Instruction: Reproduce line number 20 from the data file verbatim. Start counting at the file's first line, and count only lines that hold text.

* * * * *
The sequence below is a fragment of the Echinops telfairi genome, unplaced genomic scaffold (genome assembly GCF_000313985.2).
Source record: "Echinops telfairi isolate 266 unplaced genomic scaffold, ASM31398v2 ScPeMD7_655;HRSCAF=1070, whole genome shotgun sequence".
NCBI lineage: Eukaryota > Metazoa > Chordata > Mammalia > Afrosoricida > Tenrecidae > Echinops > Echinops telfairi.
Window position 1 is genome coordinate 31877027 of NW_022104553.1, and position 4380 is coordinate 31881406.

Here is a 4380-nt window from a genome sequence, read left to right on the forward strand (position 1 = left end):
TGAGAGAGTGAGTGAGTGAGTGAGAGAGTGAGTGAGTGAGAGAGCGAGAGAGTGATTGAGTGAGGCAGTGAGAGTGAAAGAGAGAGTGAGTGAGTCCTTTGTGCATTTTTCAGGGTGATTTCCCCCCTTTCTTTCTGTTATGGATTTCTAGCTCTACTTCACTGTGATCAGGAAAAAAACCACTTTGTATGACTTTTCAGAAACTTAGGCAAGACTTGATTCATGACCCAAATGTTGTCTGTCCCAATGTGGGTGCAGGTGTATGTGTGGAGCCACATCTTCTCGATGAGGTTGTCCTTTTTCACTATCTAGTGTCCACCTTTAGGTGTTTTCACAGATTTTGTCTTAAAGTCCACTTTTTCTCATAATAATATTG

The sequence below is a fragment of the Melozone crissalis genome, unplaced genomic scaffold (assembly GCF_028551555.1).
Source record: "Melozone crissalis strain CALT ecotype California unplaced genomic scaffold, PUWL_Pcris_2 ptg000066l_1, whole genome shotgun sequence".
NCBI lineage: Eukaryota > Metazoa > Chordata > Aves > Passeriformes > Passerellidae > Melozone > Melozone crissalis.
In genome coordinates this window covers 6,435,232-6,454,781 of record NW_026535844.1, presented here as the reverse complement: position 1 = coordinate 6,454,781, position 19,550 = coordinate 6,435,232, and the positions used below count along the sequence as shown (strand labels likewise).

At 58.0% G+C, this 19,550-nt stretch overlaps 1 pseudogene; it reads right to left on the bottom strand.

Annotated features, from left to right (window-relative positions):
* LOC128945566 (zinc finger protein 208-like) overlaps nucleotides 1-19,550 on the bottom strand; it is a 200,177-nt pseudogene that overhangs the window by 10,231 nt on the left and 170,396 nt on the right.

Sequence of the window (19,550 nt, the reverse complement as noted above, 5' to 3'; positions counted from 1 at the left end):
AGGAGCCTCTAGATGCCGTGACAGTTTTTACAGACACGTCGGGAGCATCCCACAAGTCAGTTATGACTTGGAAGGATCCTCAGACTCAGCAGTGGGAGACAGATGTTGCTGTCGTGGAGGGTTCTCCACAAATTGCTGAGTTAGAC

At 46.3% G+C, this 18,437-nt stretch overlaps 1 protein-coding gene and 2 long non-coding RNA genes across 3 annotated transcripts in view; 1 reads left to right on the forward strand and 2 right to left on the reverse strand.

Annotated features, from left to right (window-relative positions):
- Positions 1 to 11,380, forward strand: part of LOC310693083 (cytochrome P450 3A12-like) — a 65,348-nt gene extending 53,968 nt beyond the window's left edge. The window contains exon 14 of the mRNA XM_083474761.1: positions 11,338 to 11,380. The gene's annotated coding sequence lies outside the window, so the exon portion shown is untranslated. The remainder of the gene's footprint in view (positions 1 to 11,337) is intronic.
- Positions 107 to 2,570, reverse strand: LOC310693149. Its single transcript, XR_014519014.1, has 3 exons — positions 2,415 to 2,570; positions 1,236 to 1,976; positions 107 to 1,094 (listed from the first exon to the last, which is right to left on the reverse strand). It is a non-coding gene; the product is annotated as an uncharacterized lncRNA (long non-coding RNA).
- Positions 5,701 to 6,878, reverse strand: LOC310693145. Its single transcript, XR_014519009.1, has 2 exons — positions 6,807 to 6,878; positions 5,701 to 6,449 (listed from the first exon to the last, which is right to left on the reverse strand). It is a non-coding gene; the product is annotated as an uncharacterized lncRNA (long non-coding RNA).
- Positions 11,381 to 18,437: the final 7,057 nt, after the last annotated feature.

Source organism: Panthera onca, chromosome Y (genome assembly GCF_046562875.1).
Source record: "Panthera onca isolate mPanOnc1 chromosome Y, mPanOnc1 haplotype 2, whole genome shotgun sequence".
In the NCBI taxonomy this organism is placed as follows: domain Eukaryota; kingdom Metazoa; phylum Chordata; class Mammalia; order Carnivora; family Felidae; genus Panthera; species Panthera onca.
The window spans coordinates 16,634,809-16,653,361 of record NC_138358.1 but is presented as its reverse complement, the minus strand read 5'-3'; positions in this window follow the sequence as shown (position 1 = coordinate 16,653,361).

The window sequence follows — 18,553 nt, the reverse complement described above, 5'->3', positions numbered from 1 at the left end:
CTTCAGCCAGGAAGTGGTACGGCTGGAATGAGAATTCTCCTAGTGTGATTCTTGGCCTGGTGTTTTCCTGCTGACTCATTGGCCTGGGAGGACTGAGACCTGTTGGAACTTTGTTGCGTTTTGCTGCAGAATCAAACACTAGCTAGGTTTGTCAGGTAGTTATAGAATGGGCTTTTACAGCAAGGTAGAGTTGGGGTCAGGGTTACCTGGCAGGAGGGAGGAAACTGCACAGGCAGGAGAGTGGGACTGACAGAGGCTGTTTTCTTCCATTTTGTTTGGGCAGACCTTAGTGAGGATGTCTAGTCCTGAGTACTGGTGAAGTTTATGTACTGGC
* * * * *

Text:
- Positions 5,701 to 6,878, reverse strand: LOC310693145. Its single transcript, XR_014519009.1, has 2 exons — positions 6,807 to 6,878; positions 5,701 to 6,449 (listed from the first exon to the last, which is right to left on the reverse strand). It is a non-coding gene; the product is annotated as an uncharacterized lncRNA (long non-coding RNA).